@bigfuel Thanks for sharing the post, I hope you enjoyed the article & discussion. How’s things in NY this morning? Best from Down Under :)
@Hao_Nguyen Thanks for sharing the post Hao- hope it proved useful. How’s things with you in Sydney?
This is a fascinating post to read. I’m currently studying Public Relations at the University of Gloucestershire. Just had to pick up on your point concerning new media – it is challenging. Social media is developing so rapidly that it could be difficult for modules to keep up but I do agree it must be taught.
I’m actually working on a MA myself (publications design, rather than PR) and I’ve been advocating for a few more skills-oriented classes in directions like social media. It’s slow going, but I think a lot of schools recognize that there’s a need now. They just aren’t sure how to implement it unless they have a student or adjunct that really is willing to take point.
@Krista Thanks so much Krista. I love the idea of ‘Forever Learning’. As you say, age is absolutely inevitable, and at this point in time when the field is changing at such great pace the opportunities to learn and grow are incredible. I’ll admit, it’s easy to look at it sometimes and almost get overwhelmed with the continual changes to technology and the sheer scale of content out there. However, I’ve found that it’s often those areas that are brand new to you that, once you face them and begin to learn and delve deeper, become the greatest learning experiences and opportunities for personal and professional development and growth.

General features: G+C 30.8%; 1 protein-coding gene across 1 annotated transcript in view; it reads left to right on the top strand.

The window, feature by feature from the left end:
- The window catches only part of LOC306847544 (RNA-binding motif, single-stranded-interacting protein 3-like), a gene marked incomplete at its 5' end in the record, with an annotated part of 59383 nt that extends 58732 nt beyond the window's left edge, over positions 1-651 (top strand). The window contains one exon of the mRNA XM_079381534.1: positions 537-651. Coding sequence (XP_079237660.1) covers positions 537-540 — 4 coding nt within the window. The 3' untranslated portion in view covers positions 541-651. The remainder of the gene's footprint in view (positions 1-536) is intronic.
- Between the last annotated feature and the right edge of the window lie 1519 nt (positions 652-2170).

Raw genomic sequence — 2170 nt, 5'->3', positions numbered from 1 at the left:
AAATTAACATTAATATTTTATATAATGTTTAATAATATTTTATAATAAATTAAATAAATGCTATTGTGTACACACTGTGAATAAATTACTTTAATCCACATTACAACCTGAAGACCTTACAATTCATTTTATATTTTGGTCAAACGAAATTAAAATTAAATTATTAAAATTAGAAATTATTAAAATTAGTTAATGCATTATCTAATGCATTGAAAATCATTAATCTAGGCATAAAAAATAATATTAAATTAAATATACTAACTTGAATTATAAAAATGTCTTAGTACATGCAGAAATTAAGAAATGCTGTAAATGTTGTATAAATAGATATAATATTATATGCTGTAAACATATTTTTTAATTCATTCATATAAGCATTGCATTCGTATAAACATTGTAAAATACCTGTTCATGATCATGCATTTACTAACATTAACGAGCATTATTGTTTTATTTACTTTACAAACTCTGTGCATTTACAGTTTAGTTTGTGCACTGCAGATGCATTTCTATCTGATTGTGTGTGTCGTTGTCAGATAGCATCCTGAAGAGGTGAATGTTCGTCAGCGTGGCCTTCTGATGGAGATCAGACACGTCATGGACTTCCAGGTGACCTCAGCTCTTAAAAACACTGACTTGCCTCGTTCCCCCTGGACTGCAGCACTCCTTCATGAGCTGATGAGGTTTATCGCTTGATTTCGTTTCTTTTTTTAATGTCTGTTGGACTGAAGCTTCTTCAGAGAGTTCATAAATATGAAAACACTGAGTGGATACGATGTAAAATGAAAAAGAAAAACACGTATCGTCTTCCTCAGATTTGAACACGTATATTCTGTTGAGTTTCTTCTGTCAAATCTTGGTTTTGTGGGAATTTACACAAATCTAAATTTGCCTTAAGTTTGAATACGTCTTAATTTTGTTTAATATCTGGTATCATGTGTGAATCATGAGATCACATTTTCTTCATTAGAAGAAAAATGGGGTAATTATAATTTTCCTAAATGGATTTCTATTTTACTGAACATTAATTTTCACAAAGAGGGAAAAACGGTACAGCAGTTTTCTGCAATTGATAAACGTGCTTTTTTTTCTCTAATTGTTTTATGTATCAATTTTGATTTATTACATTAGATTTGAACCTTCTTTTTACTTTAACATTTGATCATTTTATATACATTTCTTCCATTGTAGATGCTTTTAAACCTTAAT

Nice post, Jamie! This is a great assessment of any profession, but especially for PR in particular. I agree with you that there needs to be continued learning in the communications field as audience preference and media options change with the times. It’s also good to challenge ourselves as we get older (yes, age is inevitable!) to adapt to these changes and incorporate new thinking into what we learned fomally in school.
@Richard_Bailey Thanks so much for your comment and thoughts Richard- I’m glad you found the post helpful. You’re absolutely right- these areas or skill sets of PR/communication practice and education are not isolated. Rather, they all contribute to and rely upon the other. For example, writing fits alongside media relations, which is important activity in the context of a campaign or strategy. Likewise, community management fits alongside new media, which, in turn, one could argue is teaching us new ways of writing and connecting. I suppose in the academic environment it’s all in the way you teach or delineate the subjects. Just because you don’t teach a full subject called ‘PR ethics’ doesn’t mean that you are not teaching and discussing ethics in the context of other subjects or activities.
This is very good – and very helpful.
I don’t disagree with anything here, and feel that PR evaluation should be built into ‘campaigns and strategies’; writing fits naturally alongside media relations; community management fits alongside new media; ethics fits with professional practice. At least, that’s how I teach it.